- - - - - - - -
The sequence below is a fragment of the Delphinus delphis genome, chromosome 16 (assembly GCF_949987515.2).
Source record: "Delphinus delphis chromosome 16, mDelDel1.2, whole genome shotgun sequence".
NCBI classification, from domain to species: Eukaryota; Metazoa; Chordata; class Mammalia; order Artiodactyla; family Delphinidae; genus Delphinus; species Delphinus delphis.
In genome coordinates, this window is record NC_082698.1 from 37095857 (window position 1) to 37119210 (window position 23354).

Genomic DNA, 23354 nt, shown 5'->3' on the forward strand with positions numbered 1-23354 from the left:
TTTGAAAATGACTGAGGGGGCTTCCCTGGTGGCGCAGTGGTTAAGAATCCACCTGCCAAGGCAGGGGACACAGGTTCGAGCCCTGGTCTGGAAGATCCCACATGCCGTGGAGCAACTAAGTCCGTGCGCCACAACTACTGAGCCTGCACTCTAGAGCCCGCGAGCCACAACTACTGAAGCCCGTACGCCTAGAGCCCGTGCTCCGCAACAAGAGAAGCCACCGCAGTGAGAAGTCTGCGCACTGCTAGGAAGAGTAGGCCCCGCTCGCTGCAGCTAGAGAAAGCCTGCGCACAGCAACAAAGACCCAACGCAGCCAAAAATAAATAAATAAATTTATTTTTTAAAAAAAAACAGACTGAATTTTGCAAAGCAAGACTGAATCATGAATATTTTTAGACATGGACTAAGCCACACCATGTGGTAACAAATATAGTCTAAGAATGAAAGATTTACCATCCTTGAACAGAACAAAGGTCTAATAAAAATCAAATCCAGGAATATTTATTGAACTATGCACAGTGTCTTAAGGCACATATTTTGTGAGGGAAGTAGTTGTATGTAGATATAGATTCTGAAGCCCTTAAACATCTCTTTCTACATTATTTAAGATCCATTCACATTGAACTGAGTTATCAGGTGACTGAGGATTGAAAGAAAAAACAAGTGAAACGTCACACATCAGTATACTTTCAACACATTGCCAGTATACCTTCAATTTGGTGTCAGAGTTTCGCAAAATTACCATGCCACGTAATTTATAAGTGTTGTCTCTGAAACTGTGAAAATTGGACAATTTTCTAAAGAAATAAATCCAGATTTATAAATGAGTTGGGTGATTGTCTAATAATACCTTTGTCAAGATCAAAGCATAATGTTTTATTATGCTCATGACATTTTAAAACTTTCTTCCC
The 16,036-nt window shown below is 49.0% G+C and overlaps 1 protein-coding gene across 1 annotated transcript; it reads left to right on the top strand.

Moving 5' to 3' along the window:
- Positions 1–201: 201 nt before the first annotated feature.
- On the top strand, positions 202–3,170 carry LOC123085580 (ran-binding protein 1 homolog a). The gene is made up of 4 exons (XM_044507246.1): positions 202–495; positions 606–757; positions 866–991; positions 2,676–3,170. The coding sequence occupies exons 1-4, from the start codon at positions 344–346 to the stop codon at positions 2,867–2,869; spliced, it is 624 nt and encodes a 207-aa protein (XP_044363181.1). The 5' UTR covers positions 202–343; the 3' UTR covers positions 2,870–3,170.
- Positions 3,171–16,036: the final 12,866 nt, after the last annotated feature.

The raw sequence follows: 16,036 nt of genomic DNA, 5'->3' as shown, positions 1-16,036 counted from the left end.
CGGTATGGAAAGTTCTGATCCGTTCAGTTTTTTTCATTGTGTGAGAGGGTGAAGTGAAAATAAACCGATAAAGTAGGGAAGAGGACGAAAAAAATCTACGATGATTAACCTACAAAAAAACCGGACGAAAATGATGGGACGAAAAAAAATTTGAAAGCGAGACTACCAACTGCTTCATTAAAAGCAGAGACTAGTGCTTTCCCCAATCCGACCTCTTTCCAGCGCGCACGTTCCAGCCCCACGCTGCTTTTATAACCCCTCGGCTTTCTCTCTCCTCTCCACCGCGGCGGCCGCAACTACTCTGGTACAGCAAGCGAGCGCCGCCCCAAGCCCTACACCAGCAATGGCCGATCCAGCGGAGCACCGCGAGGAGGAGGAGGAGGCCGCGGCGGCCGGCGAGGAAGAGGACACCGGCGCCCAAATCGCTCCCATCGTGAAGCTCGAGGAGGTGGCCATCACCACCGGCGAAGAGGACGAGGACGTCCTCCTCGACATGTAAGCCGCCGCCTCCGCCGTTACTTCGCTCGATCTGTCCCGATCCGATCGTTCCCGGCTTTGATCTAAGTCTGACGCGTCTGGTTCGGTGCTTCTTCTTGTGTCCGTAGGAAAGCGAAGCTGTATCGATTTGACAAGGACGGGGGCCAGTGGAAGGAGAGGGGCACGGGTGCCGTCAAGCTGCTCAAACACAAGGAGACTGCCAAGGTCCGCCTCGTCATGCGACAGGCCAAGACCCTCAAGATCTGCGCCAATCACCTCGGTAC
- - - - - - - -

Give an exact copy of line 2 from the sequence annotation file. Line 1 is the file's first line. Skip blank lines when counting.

Source record: "Delphinus delphis chromosome 16, mDelDel1.2, whole genome shotgun sequence".